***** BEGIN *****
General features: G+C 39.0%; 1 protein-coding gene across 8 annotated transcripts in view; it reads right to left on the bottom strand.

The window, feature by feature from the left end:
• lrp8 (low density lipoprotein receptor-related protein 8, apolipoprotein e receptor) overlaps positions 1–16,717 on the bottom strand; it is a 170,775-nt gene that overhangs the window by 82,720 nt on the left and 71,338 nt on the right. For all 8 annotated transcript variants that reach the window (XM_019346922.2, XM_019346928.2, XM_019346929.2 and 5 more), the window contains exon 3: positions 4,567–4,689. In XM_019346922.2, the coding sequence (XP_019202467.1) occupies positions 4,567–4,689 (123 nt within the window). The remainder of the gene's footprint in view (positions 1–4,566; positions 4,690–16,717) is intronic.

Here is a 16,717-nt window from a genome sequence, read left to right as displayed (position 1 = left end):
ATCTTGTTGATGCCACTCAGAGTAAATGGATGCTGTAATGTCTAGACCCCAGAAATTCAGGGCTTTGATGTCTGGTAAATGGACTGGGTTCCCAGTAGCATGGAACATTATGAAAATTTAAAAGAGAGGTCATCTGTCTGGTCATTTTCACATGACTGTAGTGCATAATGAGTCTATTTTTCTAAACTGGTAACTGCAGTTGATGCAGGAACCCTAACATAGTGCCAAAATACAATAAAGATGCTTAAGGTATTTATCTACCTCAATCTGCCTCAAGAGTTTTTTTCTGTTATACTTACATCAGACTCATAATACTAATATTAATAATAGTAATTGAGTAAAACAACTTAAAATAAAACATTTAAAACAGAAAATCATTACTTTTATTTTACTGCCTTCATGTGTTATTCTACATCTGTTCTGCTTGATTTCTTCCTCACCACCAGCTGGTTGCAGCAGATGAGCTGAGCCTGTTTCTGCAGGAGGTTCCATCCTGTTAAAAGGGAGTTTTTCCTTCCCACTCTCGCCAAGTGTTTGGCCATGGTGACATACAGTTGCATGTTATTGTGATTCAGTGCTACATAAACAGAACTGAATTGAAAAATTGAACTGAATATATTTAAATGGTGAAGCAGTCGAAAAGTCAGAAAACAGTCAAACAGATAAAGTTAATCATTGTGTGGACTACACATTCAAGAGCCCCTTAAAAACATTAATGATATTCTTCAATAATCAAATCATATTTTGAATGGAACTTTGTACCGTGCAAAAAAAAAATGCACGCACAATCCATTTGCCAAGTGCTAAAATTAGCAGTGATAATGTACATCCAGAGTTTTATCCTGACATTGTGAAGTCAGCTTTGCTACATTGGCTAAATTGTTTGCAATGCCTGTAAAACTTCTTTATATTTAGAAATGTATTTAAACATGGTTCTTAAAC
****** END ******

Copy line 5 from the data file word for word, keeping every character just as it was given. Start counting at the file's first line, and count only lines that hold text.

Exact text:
ATCTTGTTGATGCCACTCAGAGTAAATGGATGCTGTAATGTCTAGACCCCAGAAATTCAGGGCTTTGATGTCTGGTAAATGGACTGGGTTCCCAGTAGCATGGAACATTATGAAAATTTAAAAGAGAGGTCATCTGTCTGGTCATTTTCACATGACTGTAGTGCATAATGAGTCTATTTTTCTAAACTGGTAACTGCAGTTGATGCAGGAACCCTAACATAGTGCCAAAATACAATAAAGATGCTTAAGGTATTTATCTACCTCAATCTGCCTCAAGAGTTTTTTTCTGTTATACTTACATCAGACTCATAATACTAATATTAATAATAGTAATTGAGTAAAACAACTTAAAATAAAACATTTAAAACAGAAAATCATTACTTTTATTTTACTGCCTTCATGTGTTATTCTACATCTGTTCTGCTTGATTTCTTCCTCACCACCAGCTGGTTGCAGCAGATGAGCTGAGCCTGTTTCTGCAGGAGGTTCCATCCTGTTAAAAGGGAGTTTTTCCTTCCCACTCTCGCCAAGTGTTTGGCCATGGTGACATACAGTTGCATGTTATTGTGATTCAGTGCTACATAAACAGAACTGAATTGAAAAATTGAACTGAATATATTTAAATGGTGAAGCAGTCGAAAAGTCAGAAAACAGTCAAACAGATAAAGTTAATCATTGTGTGGACTACACATTCAAGAGCCCCTTAAAAACATTAATGATATTCTTCAATAATCAAATCATATTTTGAATGGAACTTTGTACCGTGCAAAAAAAAAATGCACGCACAATCCATTTGCCAAGTGCTAAAATTAGCAGTGATAATGTACATCCAGAGTTTTATCCTGACATTGTGAAGTCAGCTTTGCTACATTGGCTAAATTGTTTGCAATGCCTGTAAAACTTCTTTATATTTAGAAATGTATTTAAACATGGTTCTTAAAC